3. PainterWoman says:

    :happy: Thanks guys. It was truly a feat if I say so myself. Digging down to the very bottom root, the main source, was hard and time consuming but the hardest thing was pulling it up the ramp. I rigged a pulley, sort of, by draping the rope around a low branch of the nearby sumac tree, then pulling the stump an inch or so up, placing bricks underneath so it wouldn't slide back down, then repeating the process. I was able to do that because the rope was really long and I was close enough to kick the bricks in.

  4. I_ArtMan says:

    just a little tip. in case you run into another gargantuan root.two things you can do next time. use a 'comealong' on the tree. then there is no need to kick bricks. the 'torque' is transpferred to the device which has gears and a lever. (it costs very little.)the other is a large pulley on the tree. that converts the force necessary to move the stump to half. one more pulley at the stump end cuts it in half again. a child could pull it up. :happy:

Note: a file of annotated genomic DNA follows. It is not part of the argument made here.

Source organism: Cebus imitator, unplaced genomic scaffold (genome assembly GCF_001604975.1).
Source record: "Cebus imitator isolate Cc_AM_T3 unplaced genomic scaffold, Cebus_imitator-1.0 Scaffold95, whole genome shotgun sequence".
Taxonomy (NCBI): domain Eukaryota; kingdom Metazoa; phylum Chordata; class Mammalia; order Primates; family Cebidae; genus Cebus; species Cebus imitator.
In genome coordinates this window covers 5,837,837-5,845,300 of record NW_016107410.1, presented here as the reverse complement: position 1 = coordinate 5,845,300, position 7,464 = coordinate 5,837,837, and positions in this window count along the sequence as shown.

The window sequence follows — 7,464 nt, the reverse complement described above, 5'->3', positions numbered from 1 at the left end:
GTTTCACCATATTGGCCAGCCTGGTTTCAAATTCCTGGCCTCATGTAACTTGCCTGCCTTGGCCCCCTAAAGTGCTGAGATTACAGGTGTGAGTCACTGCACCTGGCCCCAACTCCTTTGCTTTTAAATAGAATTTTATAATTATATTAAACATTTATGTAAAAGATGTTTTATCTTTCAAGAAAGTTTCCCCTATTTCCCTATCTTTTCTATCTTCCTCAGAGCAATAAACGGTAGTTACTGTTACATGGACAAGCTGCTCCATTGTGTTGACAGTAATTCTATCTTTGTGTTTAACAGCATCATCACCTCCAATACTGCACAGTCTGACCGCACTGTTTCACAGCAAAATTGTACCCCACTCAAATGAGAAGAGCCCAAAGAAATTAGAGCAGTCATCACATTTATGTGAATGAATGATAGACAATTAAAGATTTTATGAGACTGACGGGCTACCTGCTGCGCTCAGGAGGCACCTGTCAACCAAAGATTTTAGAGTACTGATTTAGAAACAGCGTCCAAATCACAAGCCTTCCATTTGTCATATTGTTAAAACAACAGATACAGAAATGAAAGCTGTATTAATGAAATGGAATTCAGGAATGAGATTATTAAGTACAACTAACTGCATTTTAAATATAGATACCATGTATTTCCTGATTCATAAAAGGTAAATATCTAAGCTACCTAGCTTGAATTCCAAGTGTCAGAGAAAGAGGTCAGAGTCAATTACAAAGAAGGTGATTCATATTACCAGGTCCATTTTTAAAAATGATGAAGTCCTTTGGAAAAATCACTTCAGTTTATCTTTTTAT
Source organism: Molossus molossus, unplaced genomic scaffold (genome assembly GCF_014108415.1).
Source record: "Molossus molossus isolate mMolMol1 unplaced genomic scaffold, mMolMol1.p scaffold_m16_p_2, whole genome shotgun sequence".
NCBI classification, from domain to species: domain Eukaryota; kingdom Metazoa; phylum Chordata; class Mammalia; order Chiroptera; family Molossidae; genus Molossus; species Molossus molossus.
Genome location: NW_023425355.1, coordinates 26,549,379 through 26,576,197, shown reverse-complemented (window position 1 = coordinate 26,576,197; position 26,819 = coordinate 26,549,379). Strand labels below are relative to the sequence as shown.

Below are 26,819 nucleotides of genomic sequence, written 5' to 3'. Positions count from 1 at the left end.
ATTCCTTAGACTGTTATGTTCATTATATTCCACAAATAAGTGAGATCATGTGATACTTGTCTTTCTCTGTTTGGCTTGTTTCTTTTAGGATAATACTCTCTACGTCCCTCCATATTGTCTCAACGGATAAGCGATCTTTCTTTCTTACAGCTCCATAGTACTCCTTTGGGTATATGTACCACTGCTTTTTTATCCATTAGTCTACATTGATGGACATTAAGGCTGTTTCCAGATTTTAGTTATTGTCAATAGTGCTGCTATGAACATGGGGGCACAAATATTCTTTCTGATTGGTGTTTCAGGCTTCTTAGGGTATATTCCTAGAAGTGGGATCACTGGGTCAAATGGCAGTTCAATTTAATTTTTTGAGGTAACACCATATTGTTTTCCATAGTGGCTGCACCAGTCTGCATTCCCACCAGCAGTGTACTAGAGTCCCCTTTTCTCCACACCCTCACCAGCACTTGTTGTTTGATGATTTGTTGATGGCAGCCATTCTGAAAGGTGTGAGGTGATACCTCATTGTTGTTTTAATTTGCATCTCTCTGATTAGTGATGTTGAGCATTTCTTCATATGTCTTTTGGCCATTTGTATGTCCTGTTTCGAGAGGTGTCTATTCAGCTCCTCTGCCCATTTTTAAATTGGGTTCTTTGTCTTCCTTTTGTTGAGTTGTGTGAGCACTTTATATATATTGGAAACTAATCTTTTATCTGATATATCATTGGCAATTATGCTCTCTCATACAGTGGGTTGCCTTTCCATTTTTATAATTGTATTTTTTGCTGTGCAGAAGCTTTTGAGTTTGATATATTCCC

5. Captivevet says:

    You had best seal the wood with varnish or some other sealant or your stump will become the home of "carpenter" ants. I know from sad experience.

  6. momable says:

    Neat poem. Did you ever make the stump into a table?

  7. PainterWoman says:

    Thanks Elly. Have not put any kind of sealer or varnish on it yet but have the perfect piece of glass for it. I seem to have many unfinished projects. The heat has gotten to me this summer.

  8. momable says: